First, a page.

Jeg skal ikke ta debatten om intervjumetodene i et TV-program som ikke engang er sendt ennå, men det er et premiss der jeg ikke er enig i: At det er useriøst å konfrontere noen hardt med hva de står for, og hvorfor de gjør det. At gode debatter alltid er lavmælte.
Det finnes to verdifulle måter å føre en debatt på. Den ene er at du lytter på motparten, og forsøker å forstå hvordan verden ser ut fra deres perspektiv. Den andre er at du angriper motparten med alt du har, for å finne svake punkter i tankegangen deres – og din egen.
Den første passer godt når folk ikke forstår hverandre, når en debatt er fastlåst i fordommer og sinne. Derfor brukte jeg den tilnærmingen mye i blåbloggen før valget. Målet var å forstå, og formidle forståelsen.
Den andre passer godt når du virkelig vil til bunns i en sak, og er spesielt nødvendig når en debatt er fastlåst i konsensus og høflighet. Da gjelder det å presse motparten på alle punkter, belyse tåkeprat og inkonsistens. Slike debatter går ofte forbausende dypt: Ned til grunnfjellet for hva vi tror, og hvorfor vi tror det.
Dette fungerer best når den som angriper selv ikke er skråsikker. Hensikten er ikke å overbevise, men å belyse og avsløre.
Vi trenger begge tilnærmingene, i balanse. Gruppeklem og boksekamp. I Norge har vi nok ofte for mye av det første. Da trenger man en real boksekamp – mellom tykkhudete folk som ikke tar aggresjonen med seg ut av ringen.
The Man Who Came to Dinner (1942, USA) – Monty Woolley is America’s greatest intellectual, a friend of statesmen and actors, and a royal ass. He is forced stay for a while with a small-town family that represents everything he despises about the middle class, and he punishes them with his temper, his tyrannical demands, and his outrageous Hollywood friends. I have a suspicion there are specific people being parodied here, including, brutally, Harpo Marx. Watched it all. Wikipedia confirms it: the movie parodies Alexander Woollcott, the critic, and .. yes, Harpo Marx. They both loved it, and at one time played their own roles in the stage version. (Read about Woollcott and Harpo’s unlikely friendship in Harpo’s autobiography.)
Captains of the Clouds (1942, USA) – James Cagney flies about in Canada, transporting things in his boatplane, and he’s a real jerk about it too. Watched: 11 minutes.
Son of Fury (1942, USA) – Tyrone Power grows up with a Dickensian uncle who has stolen his inheritance. As an adult he takes his revenge. You can rarely go wrong with a good vengeance theme, but the South Sea island paradise clichés, complete with a submissive native girl, ruin the second half, and there’s too little swashbuckling to justify the title. Watched it all.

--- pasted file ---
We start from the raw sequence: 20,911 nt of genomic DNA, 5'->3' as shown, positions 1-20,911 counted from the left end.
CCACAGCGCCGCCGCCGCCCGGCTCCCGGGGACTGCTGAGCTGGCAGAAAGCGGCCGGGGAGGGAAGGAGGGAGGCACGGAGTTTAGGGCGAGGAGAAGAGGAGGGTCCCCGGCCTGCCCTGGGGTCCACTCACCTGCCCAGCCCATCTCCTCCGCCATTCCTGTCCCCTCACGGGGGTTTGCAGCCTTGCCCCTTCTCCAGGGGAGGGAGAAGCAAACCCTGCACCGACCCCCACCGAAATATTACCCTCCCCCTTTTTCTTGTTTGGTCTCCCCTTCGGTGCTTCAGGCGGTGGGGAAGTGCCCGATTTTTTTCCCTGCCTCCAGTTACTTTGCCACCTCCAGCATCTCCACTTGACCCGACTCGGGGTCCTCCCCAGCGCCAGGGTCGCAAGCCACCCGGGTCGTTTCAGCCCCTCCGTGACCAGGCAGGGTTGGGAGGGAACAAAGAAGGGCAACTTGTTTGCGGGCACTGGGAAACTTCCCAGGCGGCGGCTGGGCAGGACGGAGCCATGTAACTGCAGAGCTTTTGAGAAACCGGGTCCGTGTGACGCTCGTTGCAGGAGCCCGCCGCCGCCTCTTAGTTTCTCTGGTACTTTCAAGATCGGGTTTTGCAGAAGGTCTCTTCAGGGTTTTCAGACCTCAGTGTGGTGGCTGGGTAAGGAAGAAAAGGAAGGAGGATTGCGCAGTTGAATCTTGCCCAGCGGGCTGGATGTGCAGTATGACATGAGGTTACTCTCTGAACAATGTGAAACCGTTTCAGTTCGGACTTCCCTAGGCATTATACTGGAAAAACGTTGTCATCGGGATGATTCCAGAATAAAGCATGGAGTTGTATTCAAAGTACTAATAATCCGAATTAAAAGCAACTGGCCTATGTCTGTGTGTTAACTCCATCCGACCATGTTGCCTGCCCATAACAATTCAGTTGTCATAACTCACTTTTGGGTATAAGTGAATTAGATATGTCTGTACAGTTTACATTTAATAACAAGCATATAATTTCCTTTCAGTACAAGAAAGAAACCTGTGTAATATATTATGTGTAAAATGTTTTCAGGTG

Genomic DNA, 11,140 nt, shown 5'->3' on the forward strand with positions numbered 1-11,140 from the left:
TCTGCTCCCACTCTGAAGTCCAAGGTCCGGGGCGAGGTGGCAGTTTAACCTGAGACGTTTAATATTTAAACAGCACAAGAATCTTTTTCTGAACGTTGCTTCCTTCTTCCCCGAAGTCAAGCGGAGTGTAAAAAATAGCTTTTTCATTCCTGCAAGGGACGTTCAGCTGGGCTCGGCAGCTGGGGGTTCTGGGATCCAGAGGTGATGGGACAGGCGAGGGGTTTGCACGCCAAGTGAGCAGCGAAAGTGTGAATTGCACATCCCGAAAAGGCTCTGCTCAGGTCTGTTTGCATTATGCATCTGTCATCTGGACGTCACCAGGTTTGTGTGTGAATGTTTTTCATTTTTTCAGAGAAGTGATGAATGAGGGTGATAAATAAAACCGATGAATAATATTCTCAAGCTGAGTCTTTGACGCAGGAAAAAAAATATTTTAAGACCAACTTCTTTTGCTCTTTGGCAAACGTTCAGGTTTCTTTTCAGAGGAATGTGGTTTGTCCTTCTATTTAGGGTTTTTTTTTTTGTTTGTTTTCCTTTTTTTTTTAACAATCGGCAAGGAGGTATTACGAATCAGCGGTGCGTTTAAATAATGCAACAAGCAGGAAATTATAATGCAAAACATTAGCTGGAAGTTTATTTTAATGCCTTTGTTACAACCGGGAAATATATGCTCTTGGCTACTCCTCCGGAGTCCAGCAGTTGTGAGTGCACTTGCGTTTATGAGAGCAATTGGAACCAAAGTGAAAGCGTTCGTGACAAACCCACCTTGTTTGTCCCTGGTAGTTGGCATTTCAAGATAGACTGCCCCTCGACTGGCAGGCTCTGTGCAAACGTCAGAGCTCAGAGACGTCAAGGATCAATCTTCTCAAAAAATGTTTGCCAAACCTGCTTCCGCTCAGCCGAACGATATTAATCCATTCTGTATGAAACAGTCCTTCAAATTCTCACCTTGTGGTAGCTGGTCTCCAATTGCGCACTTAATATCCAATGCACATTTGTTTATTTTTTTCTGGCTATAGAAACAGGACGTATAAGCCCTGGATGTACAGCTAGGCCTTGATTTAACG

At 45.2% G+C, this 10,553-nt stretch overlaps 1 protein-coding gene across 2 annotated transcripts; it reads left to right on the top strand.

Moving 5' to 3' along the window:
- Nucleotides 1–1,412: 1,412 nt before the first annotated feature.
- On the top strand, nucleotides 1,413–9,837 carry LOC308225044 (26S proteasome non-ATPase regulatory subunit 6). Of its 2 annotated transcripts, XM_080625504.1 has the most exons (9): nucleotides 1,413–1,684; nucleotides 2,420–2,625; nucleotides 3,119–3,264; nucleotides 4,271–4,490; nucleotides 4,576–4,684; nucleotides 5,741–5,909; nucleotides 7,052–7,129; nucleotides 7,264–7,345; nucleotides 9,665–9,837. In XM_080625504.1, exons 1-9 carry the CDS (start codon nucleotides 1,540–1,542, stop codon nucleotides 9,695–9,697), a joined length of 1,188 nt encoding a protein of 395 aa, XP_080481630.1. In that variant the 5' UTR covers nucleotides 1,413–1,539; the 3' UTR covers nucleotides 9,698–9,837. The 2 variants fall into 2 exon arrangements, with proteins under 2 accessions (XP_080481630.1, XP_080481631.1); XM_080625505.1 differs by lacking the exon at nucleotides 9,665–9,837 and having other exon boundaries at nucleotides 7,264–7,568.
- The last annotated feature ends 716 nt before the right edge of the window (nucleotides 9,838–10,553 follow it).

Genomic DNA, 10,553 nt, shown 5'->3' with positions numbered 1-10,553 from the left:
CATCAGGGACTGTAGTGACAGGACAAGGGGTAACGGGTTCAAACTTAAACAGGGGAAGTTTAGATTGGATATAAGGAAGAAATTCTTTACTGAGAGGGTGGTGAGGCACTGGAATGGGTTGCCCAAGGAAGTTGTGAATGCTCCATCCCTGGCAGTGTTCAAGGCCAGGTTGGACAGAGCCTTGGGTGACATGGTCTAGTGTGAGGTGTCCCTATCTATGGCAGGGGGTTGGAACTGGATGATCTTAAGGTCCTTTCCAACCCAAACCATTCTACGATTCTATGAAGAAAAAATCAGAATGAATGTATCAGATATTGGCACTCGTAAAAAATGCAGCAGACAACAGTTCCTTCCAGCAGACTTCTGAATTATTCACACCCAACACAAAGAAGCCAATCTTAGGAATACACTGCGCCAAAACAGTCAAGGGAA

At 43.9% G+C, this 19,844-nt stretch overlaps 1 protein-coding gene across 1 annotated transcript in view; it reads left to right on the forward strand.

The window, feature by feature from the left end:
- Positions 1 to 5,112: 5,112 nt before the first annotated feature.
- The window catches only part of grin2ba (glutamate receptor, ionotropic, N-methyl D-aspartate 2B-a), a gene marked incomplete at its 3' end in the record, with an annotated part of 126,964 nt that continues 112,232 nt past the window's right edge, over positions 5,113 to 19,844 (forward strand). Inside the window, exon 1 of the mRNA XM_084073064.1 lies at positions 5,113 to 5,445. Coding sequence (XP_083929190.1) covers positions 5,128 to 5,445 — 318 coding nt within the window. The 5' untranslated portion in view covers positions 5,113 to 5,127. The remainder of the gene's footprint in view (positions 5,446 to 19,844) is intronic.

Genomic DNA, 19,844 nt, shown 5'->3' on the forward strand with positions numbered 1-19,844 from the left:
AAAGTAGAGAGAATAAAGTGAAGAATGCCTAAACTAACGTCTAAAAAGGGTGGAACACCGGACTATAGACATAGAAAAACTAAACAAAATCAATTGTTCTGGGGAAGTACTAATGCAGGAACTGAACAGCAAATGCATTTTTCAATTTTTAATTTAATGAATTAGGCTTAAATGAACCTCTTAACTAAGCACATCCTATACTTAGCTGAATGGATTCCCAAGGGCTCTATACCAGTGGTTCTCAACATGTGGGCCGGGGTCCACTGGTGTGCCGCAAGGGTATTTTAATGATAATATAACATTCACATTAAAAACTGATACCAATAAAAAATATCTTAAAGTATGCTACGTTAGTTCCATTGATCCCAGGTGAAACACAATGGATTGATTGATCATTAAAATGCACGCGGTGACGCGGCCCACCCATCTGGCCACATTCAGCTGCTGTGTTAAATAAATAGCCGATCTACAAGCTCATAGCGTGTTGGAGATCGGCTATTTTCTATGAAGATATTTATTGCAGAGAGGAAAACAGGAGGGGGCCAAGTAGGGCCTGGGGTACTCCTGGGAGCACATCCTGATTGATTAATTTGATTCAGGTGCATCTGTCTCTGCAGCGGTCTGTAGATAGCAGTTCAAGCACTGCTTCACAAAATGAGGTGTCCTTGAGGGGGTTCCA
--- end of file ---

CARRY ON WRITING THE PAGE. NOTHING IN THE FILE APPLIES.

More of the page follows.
The Payoff (1942, USA) – Cheap gangster movie. But I like the idea of displaying the title and cast as a newspaper frontpage. Watched: 4 minutes.
I’ve really enjoyed Joe Abercrombie’s First Law trilogy. At worst, it’s non-stupid fantasy, and that’s good enough for me.
So I expected to enjoy Last Argument of Kings, the last book of the series. I did. What I didn’t expect was how good the ending would be. More than good – perfect.
The ending clears up an inconsistency that bothered me earlier: The use of heroic fantasy themes in an otherwise realistic story. By realistic I don’t mean naturalistic, but that people act as people do. Abercrombie is skeptical of “heroes”, and sees the good in every “villain”.
So it was odd to see the story apparently build up towards a standard heroic climax, with even a sort of Fellowship of the MacGuffin in book two. Would it all end in Glory?
The answer is no. Looking back, everything makes sense. Every use of heroic fantasy tropes is eventually undermined or sullied in some way. The ending isn’t tragic, but it reveals the heroism to be a facade. A tale for the gullible.
Abercrombie’s cynicism isn’t the kind that believes there is no good in anyone, or that there’s no difference between right and wrong. It’s the kind that says that great leaders and warriors are not likely to be altruists, humanists or democrats.
As one character says: Only people who mean to deceive you ask you to trust them.
These are Abercrombie’s first books. I look forward to his next.
I am certain that when Warehouse 13 was pitched to Syfy Channel, somebody used the line: “It’s about that place where they store the ark at the end of Raiders of the Lost Ark.” Then they added: “And all the technology will be steampunk-like.”
And then there was great rejoicing at Syfy, for they had found the perfect hook for their target audience.
One of the creators of the series is Jane Espenson, of Whedonverse fame. The Whedonverse is a Kevin Bacon-like construction based on the assumption that anything one of Joss Whedon’s former writers or actors is involved in is worth watching. This is surprisingly often correct.
Warehouse 13 is harmless, not brilliant. The characters go about looking for magical Artifacts that have belonged to historical celebrities. Edgar Allan Poe’s pen, Lewis Carroll’s mirror, that sort of thing. Stupid. Charming. I like it.
I’m not very tolerant of serious television. Serious television has to be perfect. Of less serious television I ask only that it be adorable. Warehouse 13 has clunky 1930′s video cellphones. Enough said.